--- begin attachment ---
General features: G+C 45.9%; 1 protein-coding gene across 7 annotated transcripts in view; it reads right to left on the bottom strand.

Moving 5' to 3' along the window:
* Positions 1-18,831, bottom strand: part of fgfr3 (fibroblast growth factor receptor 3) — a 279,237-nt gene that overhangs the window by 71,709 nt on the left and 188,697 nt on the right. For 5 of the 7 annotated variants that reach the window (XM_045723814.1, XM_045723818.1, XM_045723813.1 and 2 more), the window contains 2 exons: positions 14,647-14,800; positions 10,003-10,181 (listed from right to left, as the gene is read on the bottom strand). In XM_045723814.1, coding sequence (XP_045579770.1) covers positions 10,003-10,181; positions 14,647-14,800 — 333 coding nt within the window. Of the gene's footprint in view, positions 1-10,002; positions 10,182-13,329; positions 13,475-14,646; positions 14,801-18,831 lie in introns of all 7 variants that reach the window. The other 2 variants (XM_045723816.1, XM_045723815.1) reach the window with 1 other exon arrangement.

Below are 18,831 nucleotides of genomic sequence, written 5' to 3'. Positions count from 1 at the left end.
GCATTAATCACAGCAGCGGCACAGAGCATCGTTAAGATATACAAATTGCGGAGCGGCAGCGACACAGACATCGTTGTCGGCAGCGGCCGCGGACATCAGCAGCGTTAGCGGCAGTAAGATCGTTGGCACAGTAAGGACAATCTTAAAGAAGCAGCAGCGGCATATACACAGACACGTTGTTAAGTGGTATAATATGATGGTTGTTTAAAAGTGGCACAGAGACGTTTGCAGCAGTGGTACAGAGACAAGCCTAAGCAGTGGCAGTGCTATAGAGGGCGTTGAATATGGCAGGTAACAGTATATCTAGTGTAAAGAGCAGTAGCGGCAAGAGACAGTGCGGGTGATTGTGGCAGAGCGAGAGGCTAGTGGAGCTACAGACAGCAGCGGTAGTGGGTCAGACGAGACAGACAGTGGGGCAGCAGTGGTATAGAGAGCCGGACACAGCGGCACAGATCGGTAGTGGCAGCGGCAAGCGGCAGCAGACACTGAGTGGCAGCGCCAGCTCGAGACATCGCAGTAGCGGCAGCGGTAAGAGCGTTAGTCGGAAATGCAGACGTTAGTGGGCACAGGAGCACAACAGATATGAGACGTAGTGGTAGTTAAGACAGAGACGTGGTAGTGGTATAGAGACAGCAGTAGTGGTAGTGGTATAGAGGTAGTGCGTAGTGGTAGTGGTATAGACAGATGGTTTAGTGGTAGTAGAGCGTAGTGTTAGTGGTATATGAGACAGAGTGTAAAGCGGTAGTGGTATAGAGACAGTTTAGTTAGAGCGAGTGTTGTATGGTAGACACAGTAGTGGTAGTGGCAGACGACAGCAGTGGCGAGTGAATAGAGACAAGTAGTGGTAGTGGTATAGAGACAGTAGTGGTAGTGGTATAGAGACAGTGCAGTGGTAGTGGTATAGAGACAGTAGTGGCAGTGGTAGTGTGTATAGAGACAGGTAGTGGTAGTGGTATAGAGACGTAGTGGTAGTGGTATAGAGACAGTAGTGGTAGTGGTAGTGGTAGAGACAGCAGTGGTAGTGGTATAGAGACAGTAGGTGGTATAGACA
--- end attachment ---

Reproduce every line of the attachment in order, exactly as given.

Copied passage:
General features: G+C 45.9%; 1 protein-coding gene across 7 annotated transcripts in view; it reads right to left on the bottom strand.

Moving 5' to 3' along the window:
* Positions 1-18,831, bottom strand: part of fgfr3 (fibroblast growth factor receptor 3) — a 279,237-nt gene that overhangs the window by 71,709 nt on the left and 188,697 nt on the right. For 5 of the 7 annotated variants that reach the window (XM_045723814.1, XM_045723818.1, XM_045723813.1 and 2 more), the window contains 2 exons: positions 14,647-14,800; positions 10,003-10,181 (listed from right to left, as the gene is read on the bottom strand). In XM_045723814.1, coding sequence (XP_045579770.1) covers positions 10,003-10,181; positions 14,647-14,800 — 333 coding nt within the window. Of the gene's footprint in view, positions 1-10,002; positions 10,182-13,329; positions 13,475-14,646; positions 14,801-18,831 lie in introns of all 7 variants that reach the window. The other 2 variants (XM_045723816.1, XM_045723815.1) reach the window with 1 other exon arrangement.

Below are 18,831 nucleotides of genomic sequence, written 5' to 3'. Positions count from 1 at the left end.
GCATTAATCACAGCAGCGGCACAGAGCATCGTTAAGATATACAAATTGCGGAGCGGCAGCGACACAGACATCGTTGTCGGCAGCGGCCGCGGACATCAGCAGCGTTAGCGGCAGTAAGATCGTTGGCACAGTAAGGACAATCTTAAAGAAGCAGCAGCGGCATATACACAGACACGTTGTTAAGTGGTATAATATGATGGTTGTTTAAAAGTGGCACAGAGACGTTTGCAGCAGTGGTACAGAGACAAGCCTAAGCAGTGGCAGTGCTATAGAGGGCGTTGAATATGGCAGGTAACAGTATATCTAGTGTAAAGAGCAGTAGCGGCAAGAGACAGTGCGGGTGATTGTGGCAGAGCGAGAGGCTAGTGGAGCTACAGACAGCAGCGGTAGTGGGTCAGACGAGACAGACAGTGGGGCAGCAGTGGTATAGAGAGCCGGACACAGCGGCACAGATCGGTAGTGGCAGCGGCAAGCGGCAGCAGACACTGAGTGGCAGCGCCAGCTCGAGACATCGCAGTAGCGGCAGCGGTAAGAGCGTTAGTCGGAAATGCAGACGTTAGTGGGCACAGGAGCACAACAGATATGAGACGTAGTGGTAGTTAAGACAGAGACGTGGTAGTGGTATAGAGACAGCAGTAGTGGTAGTGGTATAGAGGTAGTGCGTAGTGGTAGTGGTATAGACAGATGGTTTAGTGGTAGTAGAGCGTAGTGTTAGTGGTATATGAGACAGAGTGTAAAGCGGTAGTGGTATAGAGACAGTTTAGTTAGAGCGAGTGTTGTATGGTAGACACAGTAGTGGTAGTGGCAGACGACAGCAGTGGCGAGTGAATAGAGACAAGTAGTGGTAGTGGTATAGAGACAGTAGTGGTAGTGGTATAGAGACAGTGCAGTGGTAGTGGTATAGAGACAGTAGTGGCAGTGGTAGTGTGTATAGAGACAGGTAGTGGTAGTGGTATAGAGACGTAGTGGTAGTGGTATAGAGACAGTAGTGGTAGTGGTAGTGGTAGAGACAGCAGTGGTAGTGGTATAGAGACAGTAGGTGGTATAGACA